The Cave has been involved in the CrossFit Games in some fashion since the beginning. If you watched the video in the CrossFit Games History post you’d know that the Games started in 2007 at The Ranch in Aromas CA. We had a couple athletes compete that year. It was great. A small group of athletes putting this crazy CrossFit protocol into a competitive format to see who was the best. The vibe was great. Everyone just wanted to be involved and help out. This games featured the hopper workout which was literally generated at random on the spot during the games.
In 2008 we had a few more folks compete. This time the first day consisted of three workouts which completely blasted our legs. Day two was the 30 squat clean and jerks which made Jason Kalipha famous. He was in the very back of the final heat of the workout and blazed through completely shocking everyone. The CF media team didn’t even have a camera on him because there was no way this guy could win. Whoops.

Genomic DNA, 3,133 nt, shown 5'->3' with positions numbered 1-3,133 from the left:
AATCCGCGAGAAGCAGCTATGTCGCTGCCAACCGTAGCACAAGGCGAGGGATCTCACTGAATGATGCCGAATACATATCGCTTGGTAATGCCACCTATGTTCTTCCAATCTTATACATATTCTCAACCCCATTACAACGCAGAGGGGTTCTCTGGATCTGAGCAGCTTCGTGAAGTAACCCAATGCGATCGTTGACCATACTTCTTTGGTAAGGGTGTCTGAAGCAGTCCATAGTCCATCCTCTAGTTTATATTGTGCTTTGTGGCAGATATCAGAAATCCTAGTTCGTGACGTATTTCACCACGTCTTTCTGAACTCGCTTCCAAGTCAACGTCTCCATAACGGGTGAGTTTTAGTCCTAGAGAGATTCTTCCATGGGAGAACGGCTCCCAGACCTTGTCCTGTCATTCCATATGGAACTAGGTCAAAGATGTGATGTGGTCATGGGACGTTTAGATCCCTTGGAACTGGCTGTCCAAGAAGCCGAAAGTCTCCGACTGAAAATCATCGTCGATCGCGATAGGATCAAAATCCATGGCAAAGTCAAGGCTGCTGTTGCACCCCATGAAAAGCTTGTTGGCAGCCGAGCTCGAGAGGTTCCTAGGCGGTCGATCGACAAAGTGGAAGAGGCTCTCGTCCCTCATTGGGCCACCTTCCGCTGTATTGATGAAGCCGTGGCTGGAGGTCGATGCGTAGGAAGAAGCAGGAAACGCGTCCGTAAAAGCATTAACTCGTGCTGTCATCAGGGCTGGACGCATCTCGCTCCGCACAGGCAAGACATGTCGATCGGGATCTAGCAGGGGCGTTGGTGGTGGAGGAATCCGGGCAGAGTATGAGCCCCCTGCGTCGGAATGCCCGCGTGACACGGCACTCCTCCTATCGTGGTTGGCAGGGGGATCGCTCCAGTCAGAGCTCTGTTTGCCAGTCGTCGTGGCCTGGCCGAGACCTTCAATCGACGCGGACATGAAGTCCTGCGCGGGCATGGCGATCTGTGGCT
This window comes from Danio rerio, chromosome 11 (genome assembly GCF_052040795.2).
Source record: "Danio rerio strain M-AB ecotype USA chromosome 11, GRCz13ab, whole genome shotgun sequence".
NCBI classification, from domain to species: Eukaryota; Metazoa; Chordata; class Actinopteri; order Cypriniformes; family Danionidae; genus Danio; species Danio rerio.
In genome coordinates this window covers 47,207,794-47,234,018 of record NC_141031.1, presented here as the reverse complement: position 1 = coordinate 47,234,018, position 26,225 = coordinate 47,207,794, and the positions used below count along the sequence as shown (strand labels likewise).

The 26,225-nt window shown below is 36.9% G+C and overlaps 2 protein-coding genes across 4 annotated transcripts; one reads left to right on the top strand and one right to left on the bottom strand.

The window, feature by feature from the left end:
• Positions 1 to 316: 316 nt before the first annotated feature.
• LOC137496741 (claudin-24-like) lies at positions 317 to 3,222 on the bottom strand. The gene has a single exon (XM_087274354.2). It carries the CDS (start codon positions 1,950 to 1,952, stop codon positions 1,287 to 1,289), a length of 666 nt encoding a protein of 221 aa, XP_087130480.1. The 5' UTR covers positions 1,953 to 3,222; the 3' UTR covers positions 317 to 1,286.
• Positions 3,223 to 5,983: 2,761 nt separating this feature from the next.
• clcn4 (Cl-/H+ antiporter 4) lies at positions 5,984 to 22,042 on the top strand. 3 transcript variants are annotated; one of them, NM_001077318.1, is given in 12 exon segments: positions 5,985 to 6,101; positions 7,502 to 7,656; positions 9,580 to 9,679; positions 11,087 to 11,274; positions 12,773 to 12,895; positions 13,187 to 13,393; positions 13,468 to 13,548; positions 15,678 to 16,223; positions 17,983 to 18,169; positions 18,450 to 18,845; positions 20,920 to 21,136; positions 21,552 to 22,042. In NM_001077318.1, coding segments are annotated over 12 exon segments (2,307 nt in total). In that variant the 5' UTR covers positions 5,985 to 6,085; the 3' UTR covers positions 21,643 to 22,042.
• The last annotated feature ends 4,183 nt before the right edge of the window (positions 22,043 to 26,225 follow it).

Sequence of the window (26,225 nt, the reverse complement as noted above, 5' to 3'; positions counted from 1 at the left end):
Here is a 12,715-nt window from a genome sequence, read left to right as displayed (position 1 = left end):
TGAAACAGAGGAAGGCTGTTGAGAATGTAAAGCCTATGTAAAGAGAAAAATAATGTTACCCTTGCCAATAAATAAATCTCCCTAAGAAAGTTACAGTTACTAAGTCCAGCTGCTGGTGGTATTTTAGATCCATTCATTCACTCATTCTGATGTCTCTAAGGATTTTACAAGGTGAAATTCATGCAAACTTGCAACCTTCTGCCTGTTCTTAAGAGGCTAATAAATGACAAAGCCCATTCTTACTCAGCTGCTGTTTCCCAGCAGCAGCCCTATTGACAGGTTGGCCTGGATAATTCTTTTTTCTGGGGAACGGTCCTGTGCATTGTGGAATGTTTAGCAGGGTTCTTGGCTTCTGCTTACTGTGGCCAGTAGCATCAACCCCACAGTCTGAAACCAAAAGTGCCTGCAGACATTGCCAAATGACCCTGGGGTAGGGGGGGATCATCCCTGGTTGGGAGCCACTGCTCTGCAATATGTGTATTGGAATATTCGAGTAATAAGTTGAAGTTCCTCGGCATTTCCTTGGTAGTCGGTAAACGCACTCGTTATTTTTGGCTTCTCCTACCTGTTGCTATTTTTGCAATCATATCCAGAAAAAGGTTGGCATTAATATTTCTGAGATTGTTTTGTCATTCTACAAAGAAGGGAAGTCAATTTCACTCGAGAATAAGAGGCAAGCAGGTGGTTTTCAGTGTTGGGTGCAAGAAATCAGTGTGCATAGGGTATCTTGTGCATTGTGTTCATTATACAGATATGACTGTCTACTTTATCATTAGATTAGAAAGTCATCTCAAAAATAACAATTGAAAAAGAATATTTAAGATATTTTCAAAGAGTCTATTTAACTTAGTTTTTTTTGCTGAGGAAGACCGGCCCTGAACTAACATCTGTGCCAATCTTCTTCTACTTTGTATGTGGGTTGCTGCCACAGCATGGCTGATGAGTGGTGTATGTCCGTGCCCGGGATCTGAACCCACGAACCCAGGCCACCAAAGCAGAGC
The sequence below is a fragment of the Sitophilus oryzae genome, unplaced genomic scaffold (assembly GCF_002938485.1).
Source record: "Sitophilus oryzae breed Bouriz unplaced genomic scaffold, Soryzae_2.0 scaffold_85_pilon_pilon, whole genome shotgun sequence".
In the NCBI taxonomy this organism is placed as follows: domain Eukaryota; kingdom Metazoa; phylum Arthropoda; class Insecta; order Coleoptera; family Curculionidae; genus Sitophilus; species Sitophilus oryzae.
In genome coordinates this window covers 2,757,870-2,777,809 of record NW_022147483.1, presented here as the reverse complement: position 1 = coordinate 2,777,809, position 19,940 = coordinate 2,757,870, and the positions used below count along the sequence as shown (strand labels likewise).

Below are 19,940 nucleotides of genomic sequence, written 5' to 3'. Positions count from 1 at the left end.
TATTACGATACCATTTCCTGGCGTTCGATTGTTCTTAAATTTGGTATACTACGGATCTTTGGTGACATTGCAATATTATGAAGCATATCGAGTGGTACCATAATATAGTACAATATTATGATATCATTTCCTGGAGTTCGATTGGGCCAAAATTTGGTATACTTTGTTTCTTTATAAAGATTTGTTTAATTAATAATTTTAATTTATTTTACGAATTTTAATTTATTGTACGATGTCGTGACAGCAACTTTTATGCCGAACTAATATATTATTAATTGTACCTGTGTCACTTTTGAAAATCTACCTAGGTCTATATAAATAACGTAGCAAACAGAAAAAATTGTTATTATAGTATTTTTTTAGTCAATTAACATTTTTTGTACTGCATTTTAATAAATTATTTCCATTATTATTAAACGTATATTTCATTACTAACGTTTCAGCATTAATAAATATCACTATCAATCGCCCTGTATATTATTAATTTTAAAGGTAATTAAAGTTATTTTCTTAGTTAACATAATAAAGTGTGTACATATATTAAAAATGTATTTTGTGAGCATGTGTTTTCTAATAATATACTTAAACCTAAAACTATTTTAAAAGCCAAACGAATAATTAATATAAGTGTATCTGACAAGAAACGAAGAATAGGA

In 2009 due to size limits the first regionals was created. Another group of us went down to compete including Bill B. who qualified to the CF Games Masters Final in 2011. In 2009 there was no masters category so he was competing with the young bucks. But he was there. The games that year consisted of 7 workouts. The athletes had a brutal task list to complete. This included the infamous row/stake drive workout.
2010 brought sectionals, regionals and The Games. With the growth the series of qualifying events was going to become extensive. We brought a team to regionals at UCLA that year. This was Amanda N’s first introduction to the Games. Ask her about ring dips sometime. We had a great time down in LA and our shining moment was in a tire flip, log carry event. We came in second in our heat and should have won due to some really shady judging, and yes we have video to prove it. This was also the first year the Games was held at the Home Depot Center.